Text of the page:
IT’S always trendy to begin a new year with a “What’s Hot/What’s Not” list. So let’s talk college football in the Commonwealth.

Based on recent developments, it seems pretty clear that the trajectories of Virginia and Virginia Tech are currently headed in different directions—and the gap between the programs is smaller than it’s been in a decade or more.

Before we get too far, a couple of important points:

Don’t overreact to recent bowl results. Bowls often offer little resemblance to regular-season performance, thanks to a month-long break, unfamiliar matchups and the absence of key players due to injuries, discipline or simply sitting out to prepare for the NFL draft.

So as impressive as Virginia’s 28–0 Belk Bowl shutout of South Carolina was—and how disappointed the Hokies were after their 35–31 Military Bowl loss to Cincinnati—those games don’t completely define their respective seasons. They simply reflect them.

Second, by any measurement, Tech is still the state’s preeminent program. The Hokies have beaten Virginia 15 straight times (including an unlikely overtime win in 2018) and have capped 26 straight seasons with bowl appearances (compared to the Cavaliers’ two). Many of the state’s top high school prospects still choose Tech over Virginia (when they stay home).

All that said, Virginia is trending upward, while the Hokies are facing a crossroad.

A simple look at victory totals is a good place to start. In Bronco Mendenhall’s three seasons in Charlottesville, Virginia has gone from two wins in 2016 to six last year to eight in 2018. Justin Fuente’s identical tenure has produced 10, seven and six victories—and Tech’s first losing season since 1992.

Now look who’s returning next fall.

The Cavaliers expect to have arguably their best players back on each side of the ball. Quarterback Bryce Perkins, whose athleticism transformed an offense that has been moribund for years, will be a senior in 2019. And cornerback Bryce Hall, who ranks second in the nation in passes defended (22), announced immediately after the bowl that he’ll return for his final season rather than entering the NFL draft.

Mendenhall will have to replace several key offensive players, including career receptions leader Olamide Zacchaeus and 1,000-yard rusher Jordan Ellis. But receiver Hasis Dubois and three-fifths of the starting offensive line are expected back.

The defensive outlook is similar. Standouts Chris Peace, Juan Thornhill and Tim Harris are out of eligibility, but rising star linebacker Charles Snowden has two more seasons, linebacker Jordan Mack and defensive end Eli Hanback one each.

“I think [the bowl win] just catapults us into next season with confidence, with strength,” Hanback told reporters after the Belk Bowl. “I know it’s going to help recruiting. It’s going to help our fan base. It’s going to help everything about the Virginia program.”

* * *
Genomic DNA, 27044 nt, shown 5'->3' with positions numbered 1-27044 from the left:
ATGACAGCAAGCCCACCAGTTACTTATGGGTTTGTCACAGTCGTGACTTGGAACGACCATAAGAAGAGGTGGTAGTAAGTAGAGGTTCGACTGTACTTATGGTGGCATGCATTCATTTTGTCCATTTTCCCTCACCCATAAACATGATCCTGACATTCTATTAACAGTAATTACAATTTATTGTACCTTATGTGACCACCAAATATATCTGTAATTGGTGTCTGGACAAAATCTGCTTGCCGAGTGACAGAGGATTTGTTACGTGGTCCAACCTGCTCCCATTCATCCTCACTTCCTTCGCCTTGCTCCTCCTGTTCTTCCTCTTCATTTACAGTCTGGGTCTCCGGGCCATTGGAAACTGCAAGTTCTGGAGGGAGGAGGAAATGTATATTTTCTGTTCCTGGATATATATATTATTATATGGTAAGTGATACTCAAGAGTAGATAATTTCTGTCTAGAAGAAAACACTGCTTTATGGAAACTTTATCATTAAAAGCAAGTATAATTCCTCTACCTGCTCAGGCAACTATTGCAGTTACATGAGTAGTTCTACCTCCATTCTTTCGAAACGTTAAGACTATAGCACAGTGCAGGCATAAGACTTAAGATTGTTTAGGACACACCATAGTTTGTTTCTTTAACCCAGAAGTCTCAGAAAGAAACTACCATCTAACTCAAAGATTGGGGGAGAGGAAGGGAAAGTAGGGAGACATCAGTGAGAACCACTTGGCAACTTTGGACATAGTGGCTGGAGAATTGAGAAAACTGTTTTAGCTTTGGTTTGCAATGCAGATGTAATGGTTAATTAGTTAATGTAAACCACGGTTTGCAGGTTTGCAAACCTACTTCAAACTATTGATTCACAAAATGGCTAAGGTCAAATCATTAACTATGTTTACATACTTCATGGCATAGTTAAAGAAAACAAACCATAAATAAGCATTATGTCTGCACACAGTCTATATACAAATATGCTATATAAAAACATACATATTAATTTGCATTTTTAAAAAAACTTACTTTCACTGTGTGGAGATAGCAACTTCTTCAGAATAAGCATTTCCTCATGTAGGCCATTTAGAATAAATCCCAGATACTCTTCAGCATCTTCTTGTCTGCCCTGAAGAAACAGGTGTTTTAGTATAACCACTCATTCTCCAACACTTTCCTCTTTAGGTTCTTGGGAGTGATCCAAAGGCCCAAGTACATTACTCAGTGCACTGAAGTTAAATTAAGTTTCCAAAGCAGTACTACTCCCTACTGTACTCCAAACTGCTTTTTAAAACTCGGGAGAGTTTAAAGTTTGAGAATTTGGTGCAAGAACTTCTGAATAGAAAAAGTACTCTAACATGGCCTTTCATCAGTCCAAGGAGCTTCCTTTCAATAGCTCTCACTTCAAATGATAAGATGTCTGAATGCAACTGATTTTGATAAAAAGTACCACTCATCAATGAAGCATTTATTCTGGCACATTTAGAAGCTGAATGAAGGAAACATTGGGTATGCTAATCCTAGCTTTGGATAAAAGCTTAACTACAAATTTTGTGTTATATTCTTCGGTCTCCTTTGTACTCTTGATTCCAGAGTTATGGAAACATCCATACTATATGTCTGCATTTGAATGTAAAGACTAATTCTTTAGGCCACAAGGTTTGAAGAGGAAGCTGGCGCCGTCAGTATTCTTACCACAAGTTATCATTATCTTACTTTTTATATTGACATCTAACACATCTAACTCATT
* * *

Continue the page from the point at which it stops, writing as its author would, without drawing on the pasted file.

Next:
Virginia Tech’s season took a hit after quarterback Josh Jackson broke his left leg in the third game of the season, but offense wasn’t the Hokies’ biggest concern. It was an uncharacteristically porous defense that allowed 35 or more points in six of 13 games. This was the first year in recent memory that Virginia’s defense was measurably superior to Tech’s.

Bud Foster may have had less to work with than at any of his 23 seasons as Tech’s defensive coordinator. Injuries, suspensions, academic issues, early NFL entry and simple poor performance meant nine of his 11 defensive starters in Monday’s bowl were freshmen or sophomores. His secondary was especially green.

That helps explain in part the defensive struggles, but Foster has worked wonders with youth before. Only he truly knows whether this season’s issues hinged more on a lack of cohesion or a dropoff from the Hokies’ high talent standard, and whether his youngsters will improve with experience. Tech’s best defender in 2018, tackle Ricky Walker, was a senior.

One of the secrets to Frank Beamer’s remarkable 29-year coaching tenure was his staff’s ability to develop players, even if they weren’t blue-chip recruits. Beamer helped turn Jim Pyne and Cornell Brown into All-Americans, but only after he started winning consistently did he attract the likes of Michael Vick, Kevin Jones, David Wilson, Corey Moore and DeAngelo Hall to Blacksburg.

In Charlottesville, Mendenhall is starting to win with modestly rated recruits. Fuente and his staff need to show a similar quality. They also need to take a hard, honest look at their recruiting; linebacker Rico Kearney and receiver Sean Savoy transferred out late in the 2018 season. Is that merely a blip or the start of a trend?

If nothing else, Virginia’s ascendance should motivate the Hokies, who have taken pride in dominating the state for the past decade and a half.

“I hope we’ll train agitated,” Foster told reporters Monday, “and train … with a purpose.”

If they don’t, their reign atop the state may not last much longer.

Steve DeShazo: 540/374–5443

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